Repetition as Design, Repetition as Design, Repetition as Design, Repetition….

Repetition is a very deliberate choice in design, whether fashion, graphic or interior design. It creates a mindset and a visual image, a visual impact. Repetition is the use of the same element more than once throughout a space. It is the art of creating a pattern either with the objects in a space or with the physical patterns of fabric and decorative items in a space.

Repetition as Design

Repetition can include the repeated use of shape, color, or other art element; a repeated shape or color helps unify different parts into a whole. Don’t think walls and walls of color or shapes have to be employed to be considered repetition – it can be limited to only an instance or two: not necessarily enough to create a pattern or rhythm but enough to cause a visual echo and reinforce aspects of the work.

A visual echo is a reverberation of something that all looks similar, whether Cristo’s umbrellas or concentric circles in a puddle of water. When motifs or elements are repeated, alternated, or otherwise arranged, the intervals between them or how they overlap can create rhythm and a sense of movement.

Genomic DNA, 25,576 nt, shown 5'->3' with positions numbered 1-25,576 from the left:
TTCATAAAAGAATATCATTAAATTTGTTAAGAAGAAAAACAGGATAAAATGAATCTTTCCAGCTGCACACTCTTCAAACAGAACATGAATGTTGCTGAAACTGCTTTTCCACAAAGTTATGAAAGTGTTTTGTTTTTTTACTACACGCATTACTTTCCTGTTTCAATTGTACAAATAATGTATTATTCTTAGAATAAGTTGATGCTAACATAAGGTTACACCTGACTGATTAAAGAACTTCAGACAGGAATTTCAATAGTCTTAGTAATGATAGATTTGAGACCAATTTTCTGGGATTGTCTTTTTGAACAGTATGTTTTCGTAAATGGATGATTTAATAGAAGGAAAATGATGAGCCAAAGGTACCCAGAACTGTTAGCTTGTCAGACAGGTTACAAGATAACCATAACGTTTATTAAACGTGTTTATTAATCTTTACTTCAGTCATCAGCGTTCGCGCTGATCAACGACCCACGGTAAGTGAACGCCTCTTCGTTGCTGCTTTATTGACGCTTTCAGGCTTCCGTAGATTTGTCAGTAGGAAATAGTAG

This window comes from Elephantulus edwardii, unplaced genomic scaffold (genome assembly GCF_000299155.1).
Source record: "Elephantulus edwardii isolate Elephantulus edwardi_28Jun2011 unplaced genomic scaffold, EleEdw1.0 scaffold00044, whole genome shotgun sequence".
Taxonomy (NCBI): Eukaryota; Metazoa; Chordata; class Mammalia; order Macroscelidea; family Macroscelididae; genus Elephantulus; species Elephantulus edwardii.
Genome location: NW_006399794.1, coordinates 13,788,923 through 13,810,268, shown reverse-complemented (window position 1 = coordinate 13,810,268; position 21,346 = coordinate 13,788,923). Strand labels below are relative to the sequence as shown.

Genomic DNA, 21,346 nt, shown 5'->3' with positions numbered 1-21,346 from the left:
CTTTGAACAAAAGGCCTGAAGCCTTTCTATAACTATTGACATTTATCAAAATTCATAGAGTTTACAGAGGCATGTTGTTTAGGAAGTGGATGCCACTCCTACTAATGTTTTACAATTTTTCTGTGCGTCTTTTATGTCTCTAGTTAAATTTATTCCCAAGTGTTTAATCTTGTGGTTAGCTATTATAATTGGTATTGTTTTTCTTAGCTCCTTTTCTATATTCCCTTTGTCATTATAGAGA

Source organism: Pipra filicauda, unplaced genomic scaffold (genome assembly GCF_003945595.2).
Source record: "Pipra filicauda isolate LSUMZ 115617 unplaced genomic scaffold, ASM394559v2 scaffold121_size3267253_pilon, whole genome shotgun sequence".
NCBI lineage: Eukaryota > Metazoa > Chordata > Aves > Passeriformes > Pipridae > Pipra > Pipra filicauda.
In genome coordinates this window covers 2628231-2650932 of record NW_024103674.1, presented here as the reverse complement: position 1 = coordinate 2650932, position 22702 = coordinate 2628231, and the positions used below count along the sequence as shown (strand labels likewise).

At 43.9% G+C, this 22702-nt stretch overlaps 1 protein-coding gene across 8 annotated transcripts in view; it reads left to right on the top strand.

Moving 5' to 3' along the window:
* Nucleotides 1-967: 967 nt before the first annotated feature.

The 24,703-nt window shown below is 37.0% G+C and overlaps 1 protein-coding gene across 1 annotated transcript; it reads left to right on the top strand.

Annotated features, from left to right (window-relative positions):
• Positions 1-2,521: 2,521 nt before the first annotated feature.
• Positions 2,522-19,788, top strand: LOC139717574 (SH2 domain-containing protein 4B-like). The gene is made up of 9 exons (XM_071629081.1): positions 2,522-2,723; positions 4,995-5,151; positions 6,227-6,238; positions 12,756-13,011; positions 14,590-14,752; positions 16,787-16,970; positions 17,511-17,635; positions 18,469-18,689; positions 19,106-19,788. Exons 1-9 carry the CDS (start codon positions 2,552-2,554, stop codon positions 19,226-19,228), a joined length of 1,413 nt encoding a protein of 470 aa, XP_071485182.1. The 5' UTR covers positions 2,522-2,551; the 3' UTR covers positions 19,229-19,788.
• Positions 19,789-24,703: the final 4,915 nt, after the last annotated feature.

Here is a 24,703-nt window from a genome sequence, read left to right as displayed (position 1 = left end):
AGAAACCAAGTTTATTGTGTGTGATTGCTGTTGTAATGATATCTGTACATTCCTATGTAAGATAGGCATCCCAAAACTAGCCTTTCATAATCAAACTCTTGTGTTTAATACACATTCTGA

Repetition can bring harmony and create a theme to design. Think how pleasing it is to stare into a painting that has repeated elements and colors, in a set pattern that is easy to discern. It’s visually relaxing, doesn’t take up much mental space.

One pattern found in nature are the famous moai monolithic human figures carved from rock on Easter Island. The tallest moai is 33 feet tall. At one point – hundreds of years ago, there were 887 statutes that surround the island’s perimeter. 887! It’s hard to imagine the visual impact these made but it must have been astounding, bewildering and intimidating.

While repetition is often a design choice, it occurs frequently in nature too. Sometimes it’s obvious – think the stripes on a zebra. The stripes are a bold pattern but are not exactly symmetrical. Other times, it’s much more subtle but once you notice it, it’s clearly evident – like a lizard’s skin.

Repetition can be used to create a pattern, create rhythm, create harmony, create emphasis. It’s finding these repetitions and using them mindfully that creates inspiring design. This is all a reverberation back to design 101.

 

This month’s design inspiration is brought to you by Frances Karsh. Her design experience ranges from the very formal traditional to the minimalist modern and everything in between. She started her career as a kitchen and bath designer and now likes to be involved in the entire project from conception to installation. Frances has been designing since 2000.

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